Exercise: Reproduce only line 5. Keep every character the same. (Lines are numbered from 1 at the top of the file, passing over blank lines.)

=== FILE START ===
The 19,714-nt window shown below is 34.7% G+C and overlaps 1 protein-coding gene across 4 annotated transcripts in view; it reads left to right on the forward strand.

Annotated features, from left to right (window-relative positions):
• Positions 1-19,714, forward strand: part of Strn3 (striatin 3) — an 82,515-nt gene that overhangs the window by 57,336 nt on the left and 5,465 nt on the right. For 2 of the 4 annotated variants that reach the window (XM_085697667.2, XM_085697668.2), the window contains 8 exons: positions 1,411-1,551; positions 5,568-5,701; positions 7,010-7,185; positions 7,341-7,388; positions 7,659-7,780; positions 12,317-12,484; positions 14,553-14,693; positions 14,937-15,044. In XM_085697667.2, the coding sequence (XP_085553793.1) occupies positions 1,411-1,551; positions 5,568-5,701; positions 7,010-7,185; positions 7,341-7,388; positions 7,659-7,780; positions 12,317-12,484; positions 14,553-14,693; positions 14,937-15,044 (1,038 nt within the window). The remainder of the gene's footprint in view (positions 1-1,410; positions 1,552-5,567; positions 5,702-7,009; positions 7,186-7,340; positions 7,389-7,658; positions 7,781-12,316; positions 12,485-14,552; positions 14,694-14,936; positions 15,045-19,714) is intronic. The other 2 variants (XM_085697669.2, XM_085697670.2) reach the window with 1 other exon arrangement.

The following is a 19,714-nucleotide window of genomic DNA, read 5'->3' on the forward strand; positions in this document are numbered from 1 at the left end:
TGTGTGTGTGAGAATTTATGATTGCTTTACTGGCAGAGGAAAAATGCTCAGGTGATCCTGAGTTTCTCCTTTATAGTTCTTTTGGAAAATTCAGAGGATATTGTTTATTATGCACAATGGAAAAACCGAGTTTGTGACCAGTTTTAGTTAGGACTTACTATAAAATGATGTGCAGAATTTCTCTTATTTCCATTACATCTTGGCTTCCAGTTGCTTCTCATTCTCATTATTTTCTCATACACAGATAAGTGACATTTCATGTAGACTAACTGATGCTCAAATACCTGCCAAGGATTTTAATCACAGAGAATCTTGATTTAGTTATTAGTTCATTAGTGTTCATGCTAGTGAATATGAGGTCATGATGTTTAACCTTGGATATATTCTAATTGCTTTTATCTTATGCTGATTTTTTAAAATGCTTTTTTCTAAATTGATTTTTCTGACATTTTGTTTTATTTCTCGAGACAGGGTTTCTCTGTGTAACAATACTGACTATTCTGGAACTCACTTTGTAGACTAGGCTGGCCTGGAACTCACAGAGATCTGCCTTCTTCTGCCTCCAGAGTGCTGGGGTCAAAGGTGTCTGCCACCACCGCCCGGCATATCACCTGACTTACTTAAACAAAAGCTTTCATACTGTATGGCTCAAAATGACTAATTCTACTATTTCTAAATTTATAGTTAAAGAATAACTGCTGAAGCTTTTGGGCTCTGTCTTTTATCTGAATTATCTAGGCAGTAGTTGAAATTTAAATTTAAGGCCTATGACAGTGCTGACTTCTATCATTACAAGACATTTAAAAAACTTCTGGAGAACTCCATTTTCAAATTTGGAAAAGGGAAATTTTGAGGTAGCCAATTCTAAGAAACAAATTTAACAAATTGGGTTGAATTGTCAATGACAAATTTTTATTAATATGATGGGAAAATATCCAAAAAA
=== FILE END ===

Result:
TGTGTGTGTGAGAATTTATGATTGCTTTACTGGCAGAGGAAAAATGCTCAGGTGATCCTGAGTTTCTCCTTTATAGTTCTTTTGGAAAATTCAGAGGATATTGTTTATTATGCACAATGGAAAAACCGAGTTTGTGACCAGTTTTAGTTAGGACTTACTATAAAATGATGTGCAGAATTTCTCTTATTTCCATTACATCTTGGCTTCCAGTTGCTTCTCATTCTCATTATTTTCTCATACACAGATAAGTGACATTTCATGTAGACTAACTGATGCTCAAATACCTGCCAAGGATTTTAATCACAGAGAATCTTGATTTAGTTATTAGTTCATTAGTGTTCATGCTAGTGAATATGAGGTCATGATGTTTAACCTTGGATATATTCTAATTGCTTTTATCTTATGCTGATTTTTTAAAATGCTTTTTTCTAAATTGATTTTTCTGACATTTTGTTTTATTTCTCGAGACAGGGTTTCTCTGTGTAACAATACTGACTATTCTGGAACTCACTTTGTAGACTAGGCTGGCCTGGAACTCACAGAGATCTGCCTTCTTCTGCCTCCAGAGTGCTGGGGTCAAAGGTGTCTGCCACCACCGCCCGGCATATCACCTGACTTACTTAAACAAAAGCTTTCATACTGTATGGCTCAAAATGACTAATTCTACTATTTCTAAATTTATAGTTAAAGAATAACTGCTGAAGCTTTTGGGCTCTGTCTTTTATCTGAATTATCTAGGCAGTAGTTGAAATTTAAATTTAAGGCCTATGACAGTGCTGACTTCTATCATTACAAGACATTTAAAAAACTTCTGGAGAACTCCATTTTCAAATTTGGAAAAGGGAAATTTTGAGGTAGCCAATTCTAAGAAACAAATTTAACAAATTGGGTTGAATTGTCAATGACAAATTTTTATTAATATGATGGGAAAATATCCAAAAAA